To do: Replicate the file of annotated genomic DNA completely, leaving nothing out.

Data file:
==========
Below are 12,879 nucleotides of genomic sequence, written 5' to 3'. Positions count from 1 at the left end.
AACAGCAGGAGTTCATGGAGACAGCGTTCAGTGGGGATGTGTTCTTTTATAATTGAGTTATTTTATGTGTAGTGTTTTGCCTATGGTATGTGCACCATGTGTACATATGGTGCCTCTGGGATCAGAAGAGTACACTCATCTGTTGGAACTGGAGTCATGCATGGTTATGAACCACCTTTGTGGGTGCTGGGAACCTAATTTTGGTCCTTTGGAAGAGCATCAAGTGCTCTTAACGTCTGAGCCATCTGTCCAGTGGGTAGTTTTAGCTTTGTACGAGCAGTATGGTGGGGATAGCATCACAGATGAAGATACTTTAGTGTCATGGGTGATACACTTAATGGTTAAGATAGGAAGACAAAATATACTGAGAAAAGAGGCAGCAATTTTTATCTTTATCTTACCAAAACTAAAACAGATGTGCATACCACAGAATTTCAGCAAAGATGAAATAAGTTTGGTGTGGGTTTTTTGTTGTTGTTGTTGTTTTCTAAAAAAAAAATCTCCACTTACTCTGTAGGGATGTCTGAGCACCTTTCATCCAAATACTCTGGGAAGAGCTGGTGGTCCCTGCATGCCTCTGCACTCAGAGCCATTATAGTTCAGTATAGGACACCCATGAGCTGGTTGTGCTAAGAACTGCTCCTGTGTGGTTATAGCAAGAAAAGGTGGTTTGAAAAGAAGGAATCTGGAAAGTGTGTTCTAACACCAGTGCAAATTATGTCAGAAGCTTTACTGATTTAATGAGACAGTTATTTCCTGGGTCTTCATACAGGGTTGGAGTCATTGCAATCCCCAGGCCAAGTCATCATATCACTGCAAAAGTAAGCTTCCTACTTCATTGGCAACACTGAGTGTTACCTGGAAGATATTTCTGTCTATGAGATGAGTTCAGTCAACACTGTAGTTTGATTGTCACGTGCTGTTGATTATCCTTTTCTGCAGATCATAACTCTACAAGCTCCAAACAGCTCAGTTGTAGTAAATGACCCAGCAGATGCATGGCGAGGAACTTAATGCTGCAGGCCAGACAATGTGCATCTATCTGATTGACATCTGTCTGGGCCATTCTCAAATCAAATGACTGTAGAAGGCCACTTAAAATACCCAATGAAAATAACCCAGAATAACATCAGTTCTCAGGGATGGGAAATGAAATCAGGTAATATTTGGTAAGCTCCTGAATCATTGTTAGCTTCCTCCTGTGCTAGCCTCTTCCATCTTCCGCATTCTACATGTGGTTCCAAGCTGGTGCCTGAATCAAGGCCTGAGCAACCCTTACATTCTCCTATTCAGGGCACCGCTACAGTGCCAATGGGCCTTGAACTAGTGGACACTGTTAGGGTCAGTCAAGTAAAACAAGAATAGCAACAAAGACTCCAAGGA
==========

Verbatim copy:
Below are 12,879 nucleotides of genomic sequence, written 5' to 3'. Positions count from 1 at the left end.
AACAGCAGGAGTTCATGGAGACAGCGTTCAGTGGGGATGTGTTCTTTTATAATTGAGTTATTTTATGTGTAGTGTTTTGCCTATGGTATGTGCACCATGTGTACATATGGTGCCTCTGGGATCAGAAGAGTACACTCATCTGTTGGAACTGGAGTCATGCATGGTTATGAACCACCTTTGTGGGTGCTGGGAACCTAATTTTGGTCCTTTGGAAGAGCATCAAGTGCTCTTAACGTCTGAGCCATCTGTCCAGTGGGTAGTTTTAGCTTTGTACGAGCAGTATGGTGGGGATAGCATCACAGATGAAGATACTTTAGTGTCATGGGTGATACACTTAATGGTTAAGATAGGAAGACAAAATATACTGAGAAAAGAGGCAGCAATTTTTATCTTTATCTTACCAAAACTAAAACAGATGTGCATACCACAGAATTTCAGCAAAGATGAAATAAGTTTGGTGTGGGTTTTTTGTTGTTGTTGTTGTTTTCTAAAAAAAAAATCTCCACTTACTCTGTAGGGATGTCTGAGCACCTTTCATCCAAATACTCTGGGAAGAGCTGGTGGTCCCTGCATGCCTCTGCACTCAGAGCCATTATAGTTCAGTATAGGACACCCATGAGCTGGTTGTGCTAAGAACTGCTCCTGTGTGGTTATAGCAAGAAAAGGTGGTTTGAAAAGAAGGAATCTGGAAAGTGTGTTCTAACACCAGTGCAAATTATGTCAGAAGCTTTACTGATTTAATGAGACAGTTATTTCCTGGGTCTTCATACAGGGTTGGAGTCATTGCAATCCCCAGGCCAAGTCATCATATCACTGCAAAAGTAAGCTTCCTACTTCATTGGCAACACTGAGTGTTACCTGGAAGATATTTCTGTCTATGAGATGAGTTCAGTCAACACTGTAGTTTGATTGTCACGTGCTGTTGATTATCCTTTTCTGCAGATCATAACTCTACAAGCTCCAAACAGCTCAGTTGTAGTAAATGACCCAGCAGATGCATGGCGAGGAACTTAATGCTGCAGGCCAGACAATGTGCATCTATCTGATTGACATCTGTCTGGGCCATTCTCAAATCAAATGACTGTAGAAGGCCACTTAAAATACCCAATGAAAATAACCCAGAATAACATCAGTTCTCAGGGATGGGAAATGAAATCAGGTAATATTTGGTAAGCTCCTGAATCATTGTTAGCTTCCTCCTGTGCTAGCCTCTTCCATCTTCCGCATTCTACATGTGGTTCCAAGCTGGTGCCTGAATCAAGGCCTGAGCAACCCTTACATTCTCCTATTCAGGGCACCGCTACAGTGCCAATGGGCCTTGAACTAGTGGACACTGTTAGGGTCAGTCAAGTAAAACAAGAATAGCAACAAAGACTCCAAGGA